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COVID-19 and the resultant lockdown has effectively shattered the premise that people need to go to “office” to work. In an almost overnight digital shift, the entire workforce of companies shifted to remote work. Once the COVID threat is past, will we ever go back to business-as-usual?

Long before the shutdown, experts were talking about a shift to remote work. In fact an HBR article cites several studies that point towards Work From Anywhere being the next big thing. However, inertia, the long-accepted workplace, and culture were slow to change. A stance that crumbled in the face of the coronavirus crisis. True there are still roles that cannot be performed without being on-premises, but it’s evident that a large majority of the workforce—if equipped well—can be productive working from anywhere.

This poses a question to large enterprises with sprawling campuses and a workforce numbering in thousands. Is their brick and mortar existence even relevant in the post-COVID world? Do they need such massive campuses and the resulting carbon footprints? Can they really justify the expense of large facilities and increased maintenance due to new sanitization requirements? What about the inconvenience they pose to employees commuting long distances?

Remote Work is the New Normal and There is No Going Back

If given a choice 99% of people would prefer to work remotely at least some of the time. Studies suggest that people are even willing to take a pay cut for the flexibility of remote working. While working in teams, water cooler conversations and feeling like part of a work community are compelling reasons to come to a workplace; sometimes commuting hassles are just not worth the trouble. Did you know Americans spend 19 days of the year commuting, and in countries like India the average commute time is around 2 hours per day—that’s 7% of a day spent on the road! People undertook that commute because their employers told them, “We don’t have a remote work policy,” or, “we don’t have the infrastructure for secure remote working.” But measures taken during the COVID-19 crisis have negated those arguments. If companies try to go back to the 100% on-premises model, they would be dealing with a very unhappy workforce indeed!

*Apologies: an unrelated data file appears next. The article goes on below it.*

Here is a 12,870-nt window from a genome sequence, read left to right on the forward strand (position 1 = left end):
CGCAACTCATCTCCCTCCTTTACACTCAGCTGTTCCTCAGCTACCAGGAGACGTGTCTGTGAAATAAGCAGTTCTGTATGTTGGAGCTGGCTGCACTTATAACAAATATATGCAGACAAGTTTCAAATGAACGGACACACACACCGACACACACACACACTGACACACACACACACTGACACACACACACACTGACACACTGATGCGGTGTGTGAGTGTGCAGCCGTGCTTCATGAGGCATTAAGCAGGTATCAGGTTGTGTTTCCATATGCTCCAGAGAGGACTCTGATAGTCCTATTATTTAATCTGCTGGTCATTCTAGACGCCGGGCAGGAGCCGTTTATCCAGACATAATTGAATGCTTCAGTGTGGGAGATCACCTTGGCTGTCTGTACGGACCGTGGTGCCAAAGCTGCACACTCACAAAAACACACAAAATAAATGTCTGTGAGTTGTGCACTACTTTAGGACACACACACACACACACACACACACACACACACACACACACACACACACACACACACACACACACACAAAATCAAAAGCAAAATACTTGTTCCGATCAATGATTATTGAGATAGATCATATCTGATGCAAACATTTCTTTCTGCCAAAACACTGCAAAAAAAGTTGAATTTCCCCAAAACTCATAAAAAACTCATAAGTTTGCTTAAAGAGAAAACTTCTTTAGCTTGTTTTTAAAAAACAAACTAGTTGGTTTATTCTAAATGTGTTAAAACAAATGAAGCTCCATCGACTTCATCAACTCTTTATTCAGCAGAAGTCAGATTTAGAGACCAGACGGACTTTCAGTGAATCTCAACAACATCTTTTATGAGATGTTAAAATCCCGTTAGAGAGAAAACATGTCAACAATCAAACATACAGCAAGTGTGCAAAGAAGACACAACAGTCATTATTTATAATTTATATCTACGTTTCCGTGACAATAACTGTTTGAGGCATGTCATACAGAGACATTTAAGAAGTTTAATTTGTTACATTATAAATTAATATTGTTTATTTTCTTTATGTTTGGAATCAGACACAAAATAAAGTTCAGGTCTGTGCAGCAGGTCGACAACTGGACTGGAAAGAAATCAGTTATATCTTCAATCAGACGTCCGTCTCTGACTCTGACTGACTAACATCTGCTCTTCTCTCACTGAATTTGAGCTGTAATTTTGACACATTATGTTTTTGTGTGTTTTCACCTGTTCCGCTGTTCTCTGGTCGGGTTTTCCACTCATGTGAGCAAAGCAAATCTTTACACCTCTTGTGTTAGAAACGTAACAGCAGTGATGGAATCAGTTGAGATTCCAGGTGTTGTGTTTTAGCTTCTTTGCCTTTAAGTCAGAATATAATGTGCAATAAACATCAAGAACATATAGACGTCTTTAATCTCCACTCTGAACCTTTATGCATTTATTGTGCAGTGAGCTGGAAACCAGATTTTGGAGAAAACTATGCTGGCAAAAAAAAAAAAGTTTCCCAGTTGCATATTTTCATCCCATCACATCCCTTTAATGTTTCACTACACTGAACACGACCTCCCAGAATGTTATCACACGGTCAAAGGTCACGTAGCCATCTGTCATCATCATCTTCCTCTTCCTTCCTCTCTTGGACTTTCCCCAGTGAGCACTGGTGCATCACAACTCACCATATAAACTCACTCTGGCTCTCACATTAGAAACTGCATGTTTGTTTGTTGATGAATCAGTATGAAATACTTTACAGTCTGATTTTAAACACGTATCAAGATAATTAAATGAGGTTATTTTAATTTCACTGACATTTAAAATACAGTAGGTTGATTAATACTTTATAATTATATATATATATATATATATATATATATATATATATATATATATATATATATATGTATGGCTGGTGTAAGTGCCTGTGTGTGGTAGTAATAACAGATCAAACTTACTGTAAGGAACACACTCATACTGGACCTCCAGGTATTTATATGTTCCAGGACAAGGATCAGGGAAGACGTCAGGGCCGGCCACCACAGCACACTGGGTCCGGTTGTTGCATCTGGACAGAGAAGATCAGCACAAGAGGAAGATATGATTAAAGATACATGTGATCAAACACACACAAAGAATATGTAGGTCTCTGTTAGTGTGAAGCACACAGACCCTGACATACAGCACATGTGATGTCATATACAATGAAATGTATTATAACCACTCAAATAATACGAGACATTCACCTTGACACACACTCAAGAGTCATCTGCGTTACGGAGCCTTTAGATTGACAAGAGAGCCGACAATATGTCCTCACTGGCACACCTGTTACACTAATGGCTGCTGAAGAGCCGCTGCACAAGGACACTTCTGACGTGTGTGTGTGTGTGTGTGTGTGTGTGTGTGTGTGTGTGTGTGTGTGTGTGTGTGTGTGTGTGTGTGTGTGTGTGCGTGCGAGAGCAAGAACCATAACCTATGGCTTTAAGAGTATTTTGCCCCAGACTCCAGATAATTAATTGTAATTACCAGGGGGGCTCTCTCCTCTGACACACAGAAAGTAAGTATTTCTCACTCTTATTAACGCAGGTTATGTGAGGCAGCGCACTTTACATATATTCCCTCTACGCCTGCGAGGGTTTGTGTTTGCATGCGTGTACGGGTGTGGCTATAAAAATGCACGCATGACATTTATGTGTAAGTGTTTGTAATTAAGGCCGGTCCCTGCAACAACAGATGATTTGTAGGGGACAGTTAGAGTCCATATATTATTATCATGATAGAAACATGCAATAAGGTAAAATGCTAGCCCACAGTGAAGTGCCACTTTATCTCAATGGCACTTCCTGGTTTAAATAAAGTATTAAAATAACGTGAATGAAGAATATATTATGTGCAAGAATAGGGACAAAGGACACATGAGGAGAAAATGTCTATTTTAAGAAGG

Companies are realizing the impact of remote work on costs and are already thinking of shifting some of their workforce to this model permanently. For instance, in a Gartner survey 74% of CFOs said they will shift at least 5% on-site employees to permanent remote positions.

Even keeping the employee sentiments and cost pressures aside, this is a great opportunity for companies to redefine the way they work. For almost a decade, facility management has been about cost optimization. Here is a chance for it to generate new revenue streams.

Work from home survey - Innovation Management

The Rise of the Tech Enabled Co-Working Enterprise and Why it Makes Business Sense

We believe the large enterprises of today can take a leaf out of the co-working book and open their doors to a new opportunity—one that helps them move from opex sensitive facilities to revenue sourcing ones.

Even today, large enterprises do not have a 100% facility utilization. There are unoccupied seats and bays that are just incurring facility management costs and not creating any value. What if this un-utilized capacity was offered to other companies—similar to a co-working model? And what if the company partners with other such co-working hubs across locations to create “office” nodes nearer to their employees. All these hubs and nodes follow hot-desking on a pre-booking basis, and employees can choose to work from a location closest to them, or where the whole team decides to get together for a huddle. This model will help pass on the facility management cost to other companies that share the premises and the revenue generated will more than make up for the additional utility expenses.